Briefly, the instant invention overcomes the disadvantages of the prior art by providing a waterjet propulsion design configured to be transversely mounted on the outside of the boat transom, driven by a belt, gear, or chain drive from an inside-mounted transverse engine. This drive arrangement gives a very compact, space-saving design which features inexpensive and convenient means of matching pump and engine speed and power characteristics, and results in a propulsion system center of gravity located further toward the stern than a conventional system. Inlets are integral with the pump units and do not require any bottom hole cutouts in the hull or hand-faired contours to be matched with the pump inlet ducting. A representative embodiment uses three pumps, the outer two being fed by inlets which are mounted at a higher elevation than the center inlet (which is flush with the hull bottom surface). When a planing boat hull is operating below its planing speed, water is dragged behind the transom due to boundary layer separation and formation of a circulation region. The outer inlets will, in this case, feed the outboard pumps which then produce thrust by increasing the fluid energy and ejecting high velocity jets through nozzles which are integral with the pump housings. At this condition the inner (center) pump, supplied by the flush inlet, produces thrust in a similar manner. Engine torque is maximum at this condition since three pumps are doing work, and engine speed will not reach its normal maximum if power output is at the limiting value. Tendency for the center pump to cavitate at the low boat speed, high power condition is reduced since cavitation increases with shaft rotational speed. Propulsive efficiency is high since total flowrate is much higher with three rather than just one operating pump. Likewise, the low momentum flow region behind the transom, from which the outer pumps draw flow, produces increased propulsive efficiency when compared to conventional inlets which would operate in hull-bottom boundary layer flow.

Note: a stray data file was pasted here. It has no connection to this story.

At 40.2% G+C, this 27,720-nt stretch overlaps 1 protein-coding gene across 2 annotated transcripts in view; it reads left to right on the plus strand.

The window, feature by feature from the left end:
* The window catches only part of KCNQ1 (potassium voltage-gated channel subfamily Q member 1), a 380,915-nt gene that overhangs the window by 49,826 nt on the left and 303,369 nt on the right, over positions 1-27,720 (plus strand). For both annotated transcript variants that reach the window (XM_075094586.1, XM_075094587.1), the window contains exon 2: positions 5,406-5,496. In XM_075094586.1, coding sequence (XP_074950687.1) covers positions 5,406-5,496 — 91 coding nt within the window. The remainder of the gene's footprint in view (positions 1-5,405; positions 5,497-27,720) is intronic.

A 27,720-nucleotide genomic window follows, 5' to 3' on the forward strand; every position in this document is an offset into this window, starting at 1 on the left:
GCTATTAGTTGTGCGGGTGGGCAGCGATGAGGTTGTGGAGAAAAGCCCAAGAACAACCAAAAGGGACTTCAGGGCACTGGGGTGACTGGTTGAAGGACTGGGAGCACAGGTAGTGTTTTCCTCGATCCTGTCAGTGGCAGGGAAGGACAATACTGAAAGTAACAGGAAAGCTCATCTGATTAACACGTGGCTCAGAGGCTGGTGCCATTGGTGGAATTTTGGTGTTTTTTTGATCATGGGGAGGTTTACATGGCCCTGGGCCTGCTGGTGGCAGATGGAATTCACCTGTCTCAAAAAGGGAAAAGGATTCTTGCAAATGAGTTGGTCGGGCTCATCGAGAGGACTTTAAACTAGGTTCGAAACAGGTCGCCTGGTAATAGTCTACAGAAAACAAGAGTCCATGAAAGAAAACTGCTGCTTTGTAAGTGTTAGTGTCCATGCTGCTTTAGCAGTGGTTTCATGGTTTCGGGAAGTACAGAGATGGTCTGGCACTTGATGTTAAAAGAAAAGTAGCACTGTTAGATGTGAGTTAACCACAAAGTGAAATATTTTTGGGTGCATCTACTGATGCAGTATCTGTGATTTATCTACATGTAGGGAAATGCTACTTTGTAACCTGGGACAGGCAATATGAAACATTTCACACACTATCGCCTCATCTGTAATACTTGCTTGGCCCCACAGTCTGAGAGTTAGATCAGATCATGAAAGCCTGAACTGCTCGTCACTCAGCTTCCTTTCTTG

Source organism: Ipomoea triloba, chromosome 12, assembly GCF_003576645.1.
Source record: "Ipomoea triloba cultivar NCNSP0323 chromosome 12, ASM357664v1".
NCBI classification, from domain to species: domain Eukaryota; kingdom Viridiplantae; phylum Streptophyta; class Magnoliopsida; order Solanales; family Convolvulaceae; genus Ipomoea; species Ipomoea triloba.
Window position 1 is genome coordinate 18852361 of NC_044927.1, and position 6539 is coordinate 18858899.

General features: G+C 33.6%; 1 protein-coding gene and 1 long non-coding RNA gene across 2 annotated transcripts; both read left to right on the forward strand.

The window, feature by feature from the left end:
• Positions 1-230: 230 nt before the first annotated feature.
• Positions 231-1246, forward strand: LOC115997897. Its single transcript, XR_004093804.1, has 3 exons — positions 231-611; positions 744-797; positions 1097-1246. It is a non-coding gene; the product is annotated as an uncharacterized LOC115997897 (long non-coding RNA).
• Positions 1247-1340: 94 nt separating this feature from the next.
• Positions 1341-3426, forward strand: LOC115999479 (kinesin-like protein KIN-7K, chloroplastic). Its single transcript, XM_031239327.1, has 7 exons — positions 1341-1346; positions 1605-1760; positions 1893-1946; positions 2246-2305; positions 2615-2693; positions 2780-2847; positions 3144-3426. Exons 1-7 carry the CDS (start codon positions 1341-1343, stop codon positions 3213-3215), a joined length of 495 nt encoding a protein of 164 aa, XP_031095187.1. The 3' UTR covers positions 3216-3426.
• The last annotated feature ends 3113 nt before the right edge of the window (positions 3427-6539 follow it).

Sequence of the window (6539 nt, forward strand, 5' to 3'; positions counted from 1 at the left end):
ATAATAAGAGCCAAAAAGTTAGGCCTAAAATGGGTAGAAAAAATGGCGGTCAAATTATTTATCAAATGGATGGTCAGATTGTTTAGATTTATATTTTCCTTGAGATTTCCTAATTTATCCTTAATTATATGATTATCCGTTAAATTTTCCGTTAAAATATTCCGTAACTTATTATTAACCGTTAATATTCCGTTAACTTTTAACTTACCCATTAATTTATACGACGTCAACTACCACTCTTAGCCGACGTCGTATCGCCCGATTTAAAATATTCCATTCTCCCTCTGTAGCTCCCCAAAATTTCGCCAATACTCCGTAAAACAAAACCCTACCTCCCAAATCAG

At boat speeds exceeding certain characteristic values which depend on hull size, loading and other parameters, the circulation region behind the hull vanishes and flow separates at the bottom-transom corner. At this planing condition, the outer pumps run dry due to ventilation of the higher-mounted inlets. The center pump operates normally, since its inlet is drawing water from the flow beneath the hull. Engine speed will increase due to the reduced shaft torque, and overall propulsion efficiency is high since the reduced overall flowrate matches requirements at these higher boat speeds. Steering at high speeds is less sensitive since the center nozzle alone is providing thrust. This reduced sensitivity is desirable since conventional waterjets may be prone to high speed steering instability brought on by need for large low speed steering system deflections.